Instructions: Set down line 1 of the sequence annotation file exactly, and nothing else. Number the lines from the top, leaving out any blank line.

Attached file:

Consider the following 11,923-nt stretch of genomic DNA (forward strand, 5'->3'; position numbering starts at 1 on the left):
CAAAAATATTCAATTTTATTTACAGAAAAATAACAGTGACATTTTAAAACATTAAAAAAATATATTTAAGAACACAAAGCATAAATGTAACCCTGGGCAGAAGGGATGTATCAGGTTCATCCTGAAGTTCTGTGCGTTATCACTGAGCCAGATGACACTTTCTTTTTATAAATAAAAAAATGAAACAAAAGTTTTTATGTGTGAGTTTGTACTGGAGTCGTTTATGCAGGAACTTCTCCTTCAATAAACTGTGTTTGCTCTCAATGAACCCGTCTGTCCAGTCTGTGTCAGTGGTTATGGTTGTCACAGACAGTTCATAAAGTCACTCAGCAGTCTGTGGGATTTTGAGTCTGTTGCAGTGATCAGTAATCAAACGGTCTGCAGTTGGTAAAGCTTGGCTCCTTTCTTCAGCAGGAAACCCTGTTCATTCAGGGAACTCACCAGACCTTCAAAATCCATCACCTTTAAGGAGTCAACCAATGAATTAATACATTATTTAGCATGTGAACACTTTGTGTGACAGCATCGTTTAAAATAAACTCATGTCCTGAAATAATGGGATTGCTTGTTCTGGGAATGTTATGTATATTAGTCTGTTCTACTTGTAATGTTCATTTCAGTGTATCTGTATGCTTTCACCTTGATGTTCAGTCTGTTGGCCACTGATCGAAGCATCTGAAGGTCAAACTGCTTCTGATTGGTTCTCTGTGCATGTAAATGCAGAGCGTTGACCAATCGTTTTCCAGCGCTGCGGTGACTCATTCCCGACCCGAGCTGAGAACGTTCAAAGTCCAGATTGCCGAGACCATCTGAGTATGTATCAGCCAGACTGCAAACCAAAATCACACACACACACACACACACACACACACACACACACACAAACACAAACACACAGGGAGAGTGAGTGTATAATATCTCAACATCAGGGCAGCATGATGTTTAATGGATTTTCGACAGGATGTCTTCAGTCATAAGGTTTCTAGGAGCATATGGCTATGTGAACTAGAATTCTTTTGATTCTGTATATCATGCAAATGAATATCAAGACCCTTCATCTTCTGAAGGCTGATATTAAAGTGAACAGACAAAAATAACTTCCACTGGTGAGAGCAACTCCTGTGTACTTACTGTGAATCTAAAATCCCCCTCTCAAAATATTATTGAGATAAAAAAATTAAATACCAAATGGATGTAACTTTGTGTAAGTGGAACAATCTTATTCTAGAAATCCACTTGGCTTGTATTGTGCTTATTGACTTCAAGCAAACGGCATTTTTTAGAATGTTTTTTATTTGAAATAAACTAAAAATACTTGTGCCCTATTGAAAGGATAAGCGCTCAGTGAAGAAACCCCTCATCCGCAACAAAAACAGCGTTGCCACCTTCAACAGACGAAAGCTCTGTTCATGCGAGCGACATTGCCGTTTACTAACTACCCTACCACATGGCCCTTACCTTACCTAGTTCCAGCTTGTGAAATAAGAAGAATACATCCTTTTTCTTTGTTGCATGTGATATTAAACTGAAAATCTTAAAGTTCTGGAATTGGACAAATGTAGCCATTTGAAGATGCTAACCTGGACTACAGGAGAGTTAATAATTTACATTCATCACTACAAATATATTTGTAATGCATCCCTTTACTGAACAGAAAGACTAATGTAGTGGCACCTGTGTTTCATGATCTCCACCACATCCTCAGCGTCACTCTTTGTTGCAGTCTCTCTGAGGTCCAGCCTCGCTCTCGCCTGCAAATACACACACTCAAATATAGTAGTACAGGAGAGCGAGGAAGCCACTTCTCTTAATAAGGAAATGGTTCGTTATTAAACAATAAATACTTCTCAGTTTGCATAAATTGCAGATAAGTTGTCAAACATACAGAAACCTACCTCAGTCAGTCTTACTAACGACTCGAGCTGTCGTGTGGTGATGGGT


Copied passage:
Consider the following 11,923-nt stretch of genomic DNA (forward strand, 5'->3'; position numbering starts at 1 on the left):